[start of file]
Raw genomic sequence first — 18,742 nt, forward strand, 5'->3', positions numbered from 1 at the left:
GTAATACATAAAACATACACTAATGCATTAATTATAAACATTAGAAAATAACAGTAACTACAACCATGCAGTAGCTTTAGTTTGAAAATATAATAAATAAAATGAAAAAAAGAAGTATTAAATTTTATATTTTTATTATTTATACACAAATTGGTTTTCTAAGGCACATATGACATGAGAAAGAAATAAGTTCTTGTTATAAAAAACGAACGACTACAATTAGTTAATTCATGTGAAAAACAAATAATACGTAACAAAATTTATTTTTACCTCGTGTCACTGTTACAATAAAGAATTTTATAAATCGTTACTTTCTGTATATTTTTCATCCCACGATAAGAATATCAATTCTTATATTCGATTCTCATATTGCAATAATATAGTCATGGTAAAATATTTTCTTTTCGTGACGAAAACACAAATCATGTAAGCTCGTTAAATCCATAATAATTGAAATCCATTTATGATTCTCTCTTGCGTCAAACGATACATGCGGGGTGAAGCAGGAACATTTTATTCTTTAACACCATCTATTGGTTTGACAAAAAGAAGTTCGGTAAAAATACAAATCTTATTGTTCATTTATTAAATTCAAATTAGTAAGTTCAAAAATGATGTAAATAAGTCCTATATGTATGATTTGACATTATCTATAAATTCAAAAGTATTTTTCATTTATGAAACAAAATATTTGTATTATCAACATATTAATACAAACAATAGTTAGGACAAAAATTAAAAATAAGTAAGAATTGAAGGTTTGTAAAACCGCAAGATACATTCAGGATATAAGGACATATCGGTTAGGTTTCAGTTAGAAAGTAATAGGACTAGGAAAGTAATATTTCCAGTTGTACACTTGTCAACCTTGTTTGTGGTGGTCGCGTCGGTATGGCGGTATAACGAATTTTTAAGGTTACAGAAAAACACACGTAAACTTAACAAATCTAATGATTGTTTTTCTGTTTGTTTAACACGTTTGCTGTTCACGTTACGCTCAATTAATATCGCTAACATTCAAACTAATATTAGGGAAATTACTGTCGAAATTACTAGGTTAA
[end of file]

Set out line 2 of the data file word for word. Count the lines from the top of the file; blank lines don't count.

GTAATACATAAAACATACACTAATGCATTAATTATAAACATTAGAAAATAACAGTAACTACAACCATGCAGTAGCTTTAGTTTGAAAATATAATAAATAAAATGAAAAAAAGAAGTATTAAATTTTATATTTTTATTATTTATACACAAATTGGTTTTCTAAGGCACATATGACATGAGAAAGAAATAAGTTCTTGTTATAAAAAACGAACGACTACAATTAGTTAATTCATGTGAAAAACAAATAATACGTAACAAAATTTATTTTTACCTCGTGTCACTGTTACAATAAAGAATTTTATAAATCGTTACTTTCTGTATATTTTTCATCCCACGATAAGAATATCAATTCTTATATTCGATTCTCATATTGCAATAATATAGTCATGGTAAAATATTTTCTTTTCGTGACGAAAACACAAATCATGTAAGCTCGTTAAATCCATAATAATTGAAATCCATTTATGATTCTCTCTTGCGTCAAACGATACATGCGGGGTGAAGCAGGAACATTTTATTCTTTAACACCATCTATTGGTTTGACAAAAAGAAGTTCGGTAAAAATACAAATCTTATTGTTCATTTATTAAATTCAAATTAGTAAGTTCAAAAATGATGTAAATAAGTCCTATATGTATGATTTGACATTATCTATAAATTCAAAAGTATTTTTCATTTATGAAACAAAATATTTGTATTATCAACATATTAATACAAACAATAGTTAGGACAAAAATTAAAAATAAGTAAGAATTGAAGGTTTGTAAAACCGCAAGATACATTCAGGATATAAGGACATATCGGTTAGGTTTCAGTTAGAAAGTAATAGGACTAGGAAAGTAATATTTCCAGTTGTACACTTGTCAACCTTGTTTGTGGTGGTCGCGTCGGTATGGCGGTATAACGAATTTTTAAGGTTACAGAAAAACACACGTAAACTTAACAAATCTAATGATTGTTTTTCTGTTTGTTTAACACGTTTGCTGTTCACGTTACGCTCAATTAATATCGCTAACATTCAAACTAATATTAGGGAAATTACTGTCGAAATTACTAGGTTAA